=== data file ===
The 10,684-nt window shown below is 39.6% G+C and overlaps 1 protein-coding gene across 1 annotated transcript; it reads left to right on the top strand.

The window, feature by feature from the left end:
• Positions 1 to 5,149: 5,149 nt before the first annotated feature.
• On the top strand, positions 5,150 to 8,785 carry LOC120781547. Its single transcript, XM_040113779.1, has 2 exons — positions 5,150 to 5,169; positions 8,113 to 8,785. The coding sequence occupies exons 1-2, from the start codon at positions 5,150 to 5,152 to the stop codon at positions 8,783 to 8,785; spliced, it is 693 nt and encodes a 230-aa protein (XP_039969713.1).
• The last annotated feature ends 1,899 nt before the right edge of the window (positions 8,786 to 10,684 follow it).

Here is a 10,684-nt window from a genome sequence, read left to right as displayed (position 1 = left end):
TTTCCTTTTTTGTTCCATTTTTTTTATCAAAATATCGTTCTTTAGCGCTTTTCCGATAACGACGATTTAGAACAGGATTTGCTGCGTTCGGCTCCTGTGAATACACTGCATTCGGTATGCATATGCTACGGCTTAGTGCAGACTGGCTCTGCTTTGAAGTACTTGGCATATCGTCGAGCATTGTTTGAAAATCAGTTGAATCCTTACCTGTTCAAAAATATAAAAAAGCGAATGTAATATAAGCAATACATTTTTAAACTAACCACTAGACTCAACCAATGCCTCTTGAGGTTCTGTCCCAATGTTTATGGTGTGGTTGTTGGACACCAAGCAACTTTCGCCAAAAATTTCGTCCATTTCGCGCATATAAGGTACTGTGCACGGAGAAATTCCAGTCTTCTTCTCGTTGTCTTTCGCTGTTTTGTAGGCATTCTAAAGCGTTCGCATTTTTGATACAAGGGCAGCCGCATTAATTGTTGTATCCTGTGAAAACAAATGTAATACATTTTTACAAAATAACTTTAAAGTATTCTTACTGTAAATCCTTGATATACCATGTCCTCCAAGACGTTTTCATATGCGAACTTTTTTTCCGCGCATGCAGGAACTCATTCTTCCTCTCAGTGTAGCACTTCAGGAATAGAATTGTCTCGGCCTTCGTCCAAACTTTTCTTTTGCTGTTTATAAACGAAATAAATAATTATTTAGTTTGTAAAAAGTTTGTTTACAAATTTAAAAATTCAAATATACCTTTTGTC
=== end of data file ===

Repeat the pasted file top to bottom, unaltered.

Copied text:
The 10,684-nt window shown below is 39.6% G+C and overlaps 1 protein-coding gene across 1 annotated transcript; it reads left to right on the top strand.

The window, feature by feature from the left end:
• Positions 1 to 5,149: 5,149 nt before the first annotated feature.
• On the top strand, positions 5,150 to 8,785 carry LOC120781547. Its single transcript, XM_040113779.1, has 2 exons — positions 5,150 to 5,169; positions 8,113 to 8,785. The coding sequence occupies exons 1-2, from the start codon at positions 5,150 to 5,152 to the stop codon at positions 8,783 to 8,785; spliced, it is 693 nt and encodes a 230-aa protein (XP_039969713.1).
• The last annotated feature ends 1,899 nt before the right edge of the window (positions 8,786 to 10,684 follow it).

Here is a 10,684-nt window from a genome sequence, read left to right as displayed (position 1 = left end):
TTTCCTTTTTTGTTCCATTTTTTTTATCAAAATATCGTTCTTTAGCGCTTTTCCGATAACGACGATTTAGAACAGGATTTGCTGCGTTCGGCTCCTGTGAATACACTGCATTCGGTATGCATATGCTACGGCTTAGTGCAGACTGGCTCTGCTTTGAAGTACTTGGCATATCGTCGAGCATTGTTTGAAAATCAGTTGAATCCTTACCTGTTCAAAAATATAAAAAAGCGAATGTAATATAAGCAATACATTTTTAAACTAACCACTAGACTCAACCAATGCCTCTTGAGGTTCTGTCCCAATGTTTATGGTGTGGTTGTTGGACACCAAGCAACTTTCGCCAAAAATTTCGTCCATTTCGCGCATATAAGGTACTGTGCACGGAGAAATTCCAGTCTTCTTCTCGTTGTCTTTCGCTGTTTTGTAGGCATTCTAAAGCGTTCGCATTTTTGATACAAGGGCAGCCGCATTAATTGTTGTATCCTGTGAAAACAAATGTAATACATTTTTACAAAATAACTTTAAAGTATTCTTACTGTAAATCCTTGATATACCATGTCCTCCAAGACGTTTTCATATGCGAACTTTTTTTCCGCGCATGCAGGAACTCATTCTTCCTCTCAGTGTAGCACTTCAGGAATAGAATTGTCTCGGCCTTCGTCCAAACTTTTCTTTTGCTGTTTATAAACGAAATAAATAATTATTTAGTTTGTAAAAAGTTTGTTTACAAATTTAAAAATTCAAATATACCTTTTGTC